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Tuesday, 16 November, 1999, 03:05 GMT
Setting research papers free
There is a growing move to create a single global "virtual archive" of academic papers in any discipline.
Some archives do exist, the most successful being the physics archive at the Los Alamos National Laboratory (LANL), supported by the US Department of Energy, which has more than 100,000 papers and is accessed by at the very least 50,000 people every day.
One of the key participants was Stevan Harnad, Professor of Electronics and Computer Science at the University of Southampton.
"The problem is that there's currently no way to send out a search engine to ask only for, say, 'research papers' or 'refereed journal research papers' - even if they are available somewhere online," he said.
"At the moment, there's no way you can pull them all together into a 'virtual' journals collection. But if they are inter-operable, you can."
The idea is to have a small number of meta-tags embedded in all papers that would give them a universal format.
And because they are on the web they are freely available - unlike subscription, license, or pay-per-view commercial databases.
Professor Harnad is having his CogPrints archive software redesigned to make it Santa-Fe-compliant and generic, so that, within six months, any university will be able to use it, free, to establish its own open archives in all disciplines.
But the whole impetus is coming from the academic community, in part as a backlash against the prices for journals charged by traditional publishers.
Researchers have to use journals to spread word of their work and make an impact academically.
They are not paid for the papers submitted to research journals - but the journals cost money to produce, in part because of the "quality control" involved.
The papers are "refereed" by other specialists in the field before they are accepted, edited and then certified as the published articles upon which researchers' reputations depend.
Pressure on budgets
The refereeing is done for free, although there is some cost to administering it. But the main costs to publishers are in the editing, printing and distribution in paper form.
Robert Butler, librarian at the Albert Sloman Library at the University of Essex, is no miser: he spends more per user than almost any other university library in the UK, according to new figures.
But he says periodicals have gone up in price by typically 10 to 15% a year for years.
"As you can guess this places considerable pressure, enormous pressure on university library budgets," he said.
"From time to time I write to publishers and ask them for reasons for substantial increases."
Publishers said they were keeping the cost per page fairly constant, he said.
"Their editorial boards are receiving ever-increasing numbers of papers from the academic community that they feel ought to be published so the number of issues and number of pages per issue is constantly increasing."
This has caused a global crisis. The University of Iowa will cancel some $440,000 worth of journals and other serials in 2000, blaming insufficient budget rises.
"The average cost of a journal purchased by research libraries across all fields has risen nearly 56% since 1994. In some fields, however, the increases have been even greater - biology 60%, technology 69%, and engineering 66%," it said.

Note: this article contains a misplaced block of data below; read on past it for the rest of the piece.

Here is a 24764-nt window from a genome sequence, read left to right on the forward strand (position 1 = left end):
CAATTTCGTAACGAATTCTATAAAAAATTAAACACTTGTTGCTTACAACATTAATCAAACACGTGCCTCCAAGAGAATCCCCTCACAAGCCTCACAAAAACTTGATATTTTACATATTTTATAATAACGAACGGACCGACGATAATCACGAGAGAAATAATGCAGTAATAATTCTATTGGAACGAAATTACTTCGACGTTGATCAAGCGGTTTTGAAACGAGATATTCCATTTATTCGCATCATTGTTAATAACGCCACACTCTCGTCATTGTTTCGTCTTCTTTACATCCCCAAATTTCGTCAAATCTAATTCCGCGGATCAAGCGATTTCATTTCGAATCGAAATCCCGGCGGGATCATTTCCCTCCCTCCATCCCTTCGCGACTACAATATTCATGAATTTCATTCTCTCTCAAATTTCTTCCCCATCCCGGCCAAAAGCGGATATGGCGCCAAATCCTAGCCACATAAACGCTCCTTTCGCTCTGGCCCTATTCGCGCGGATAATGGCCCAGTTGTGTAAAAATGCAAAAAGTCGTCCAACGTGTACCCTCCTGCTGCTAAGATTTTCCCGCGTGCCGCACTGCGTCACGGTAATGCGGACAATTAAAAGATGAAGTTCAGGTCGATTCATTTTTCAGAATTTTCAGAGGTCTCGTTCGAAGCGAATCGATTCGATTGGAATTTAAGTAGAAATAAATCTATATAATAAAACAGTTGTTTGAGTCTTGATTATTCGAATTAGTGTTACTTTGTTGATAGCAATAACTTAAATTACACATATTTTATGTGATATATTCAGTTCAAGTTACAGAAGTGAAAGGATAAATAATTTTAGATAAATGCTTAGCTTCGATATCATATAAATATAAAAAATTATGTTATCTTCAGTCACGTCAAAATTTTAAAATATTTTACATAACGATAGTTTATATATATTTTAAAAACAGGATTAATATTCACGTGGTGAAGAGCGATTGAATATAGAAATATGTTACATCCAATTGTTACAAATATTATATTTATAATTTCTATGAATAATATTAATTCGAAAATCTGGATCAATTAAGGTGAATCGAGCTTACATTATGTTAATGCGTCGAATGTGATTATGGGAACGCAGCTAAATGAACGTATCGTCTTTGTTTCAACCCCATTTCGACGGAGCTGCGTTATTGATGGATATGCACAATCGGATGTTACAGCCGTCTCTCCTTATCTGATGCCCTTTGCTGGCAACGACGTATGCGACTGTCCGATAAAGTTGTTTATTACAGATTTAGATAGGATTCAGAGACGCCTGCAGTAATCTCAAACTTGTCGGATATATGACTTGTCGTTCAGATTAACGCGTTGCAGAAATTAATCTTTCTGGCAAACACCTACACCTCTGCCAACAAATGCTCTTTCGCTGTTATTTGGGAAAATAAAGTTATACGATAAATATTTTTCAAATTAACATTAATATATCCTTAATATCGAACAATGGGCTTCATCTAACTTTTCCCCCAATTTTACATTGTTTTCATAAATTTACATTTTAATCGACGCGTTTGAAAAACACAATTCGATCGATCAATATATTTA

Lists of proposed subscription cancellations are to be found in almost any university library science department.
In response, an alliance of libraries in the USA and Canada and now the UK have formed Sparc - the Scholarly Publishing and Academic Resources Coalition.
It has begun creating partnerships with publishers who are developing high-quality but economical alternatives to existing high-price publications.
Pressure to change
Publishers have not been slow to see problems ahead if the virtual archive model does take off, and many already offer online versions of their products.
For example, a package such as Ideal, the International Digital Electronic Access library, offers full-text electronic access to nearly 250 journals published by Academic Press, WB Saunders and Churchill Livingstone.
Electronic-only access costs 110% of the print price. If you want print and electronic access it is at 135% of the basic price.
"As long as there is a demand for the paper version, that can continue to be sold," says Professor Harnad.
"And if the publisher produces an enhanced online version that people are willing to pay for, that can be sold too.
"But it seems to me that once you have got the self-archived versions available for free, people are not going to want to subscribe to the journals.
"The journals are going to start feeling the cancellation pressure, and at that point they are going to have to restructure themselves and become, instead of journal publishers, 'quality-control certifiers'."
He argues that this could lead to a reduction in costs of anything up to 80%.
A key issue in whether the authors of papers will want to self-archive them online is copyright - some academics in discussing the matter have worried that if they self-archive online the peer-reviewed version that has been published by a journal, they will be breaking the journal's copyright.
Professor Harnad argues that what is involved here is only what he calls 'self piracy': copyright was drafted to protect the author from theft of his product by others - but academics would be giving away their own work, so comparisons with the widespread net piracy of music, text or software by others do not apply.
If they have "foolishly" already signed that right away to a journal for a final draft accepted for publication, he says, then they should simply self-archive instead a penultimate draft, appending a list of any errata and updates.
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